- Organize your glovebox. If you happen to get in an accident, it’s nice to have the documents you need at your fingertips. Make sure you have a copy of your vehicle registration and an up-to-date insurance ID card.
Take a break
- Make regular stops. While eliminating stops can help you get to your destination sooner, it’s not the most enjoyable way to travel. Stopping to take a short break every few hours will give everyone a chance to stretch their legs, and can help you stay more alert behind the wheel.
- Pack healthy snacks. Chips, chocolate and soda. Every kid’s dream meal. To avoid the sugar highs after every rest stop and gas fill-up, pack a small cooler filled with bottled water, cereal bars, fruits and vegetables. Avoid salty foods or sugary drinks that may actually make you thirsty, or heavy foods that can make you tired.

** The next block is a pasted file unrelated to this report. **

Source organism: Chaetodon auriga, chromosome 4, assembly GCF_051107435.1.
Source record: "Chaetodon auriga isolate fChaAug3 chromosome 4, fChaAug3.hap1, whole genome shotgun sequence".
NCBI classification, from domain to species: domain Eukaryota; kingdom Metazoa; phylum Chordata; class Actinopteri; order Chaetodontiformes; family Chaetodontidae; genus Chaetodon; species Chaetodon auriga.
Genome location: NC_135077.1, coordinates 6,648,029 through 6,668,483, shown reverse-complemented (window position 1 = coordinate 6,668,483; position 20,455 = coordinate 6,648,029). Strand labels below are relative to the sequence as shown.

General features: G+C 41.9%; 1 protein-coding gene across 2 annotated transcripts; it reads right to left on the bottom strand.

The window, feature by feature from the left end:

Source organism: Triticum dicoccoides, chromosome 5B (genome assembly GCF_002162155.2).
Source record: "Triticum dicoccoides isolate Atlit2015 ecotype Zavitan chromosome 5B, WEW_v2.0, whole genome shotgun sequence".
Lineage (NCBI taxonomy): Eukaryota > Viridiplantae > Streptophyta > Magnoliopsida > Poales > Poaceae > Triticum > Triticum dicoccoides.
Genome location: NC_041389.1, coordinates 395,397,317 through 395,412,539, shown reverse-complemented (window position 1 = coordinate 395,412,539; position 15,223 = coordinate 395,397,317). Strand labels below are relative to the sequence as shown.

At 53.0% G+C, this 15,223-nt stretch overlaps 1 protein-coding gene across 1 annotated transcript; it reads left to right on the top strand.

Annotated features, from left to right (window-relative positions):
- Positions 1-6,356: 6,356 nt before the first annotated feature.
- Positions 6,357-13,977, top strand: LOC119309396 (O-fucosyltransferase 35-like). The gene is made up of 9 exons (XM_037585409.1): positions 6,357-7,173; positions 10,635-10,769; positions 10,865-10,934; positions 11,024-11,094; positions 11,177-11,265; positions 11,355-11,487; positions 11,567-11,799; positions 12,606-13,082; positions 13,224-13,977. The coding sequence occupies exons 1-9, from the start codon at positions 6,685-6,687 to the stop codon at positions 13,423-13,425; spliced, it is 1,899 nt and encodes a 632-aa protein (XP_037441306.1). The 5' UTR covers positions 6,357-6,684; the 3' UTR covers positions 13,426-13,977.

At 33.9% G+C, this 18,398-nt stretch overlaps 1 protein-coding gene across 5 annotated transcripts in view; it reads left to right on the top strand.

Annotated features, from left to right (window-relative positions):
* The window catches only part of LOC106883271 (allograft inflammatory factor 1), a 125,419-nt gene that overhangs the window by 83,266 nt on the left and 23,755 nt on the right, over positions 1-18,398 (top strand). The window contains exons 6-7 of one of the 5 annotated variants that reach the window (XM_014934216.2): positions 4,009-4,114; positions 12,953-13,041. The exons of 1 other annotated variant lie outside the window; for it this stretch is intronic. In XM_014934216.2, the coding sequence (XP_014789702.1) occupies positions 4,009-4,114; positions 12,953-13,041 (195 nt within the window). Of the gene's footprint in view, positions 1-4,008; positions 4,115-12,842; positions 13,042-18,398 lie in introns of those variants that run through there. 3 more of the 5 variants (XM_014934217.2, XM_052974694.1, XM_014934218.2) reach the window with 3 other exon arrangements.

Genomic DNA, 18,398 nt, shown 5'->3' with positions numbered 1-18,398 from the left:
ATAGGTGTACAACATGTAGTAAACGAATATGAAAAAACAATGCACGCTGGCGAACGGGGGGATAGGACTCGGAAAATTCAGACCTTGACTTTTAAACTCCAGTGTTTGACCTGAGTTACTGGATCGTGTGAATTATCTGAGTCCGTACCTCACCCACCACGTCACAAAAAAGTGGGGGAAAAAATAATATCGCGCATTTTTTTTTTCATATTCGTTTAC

- Find ways to pass the time. “How much longer?” “Are we there yet?” “I’m bored!" If you’re traveling with children, check out these four brilliant ways to keep kids occupied on road trips.
Protect what matters most
When it comes to packing for your road trip, we know the people you travel with are your most important cargo. That’s why we’re here — to help you make sure they’re protected.
Not all coverages and benefits are offered in or apply to all states. Terms, conditions, limitations and exclusions apply; talk to an ERIE agent or see the policy for details.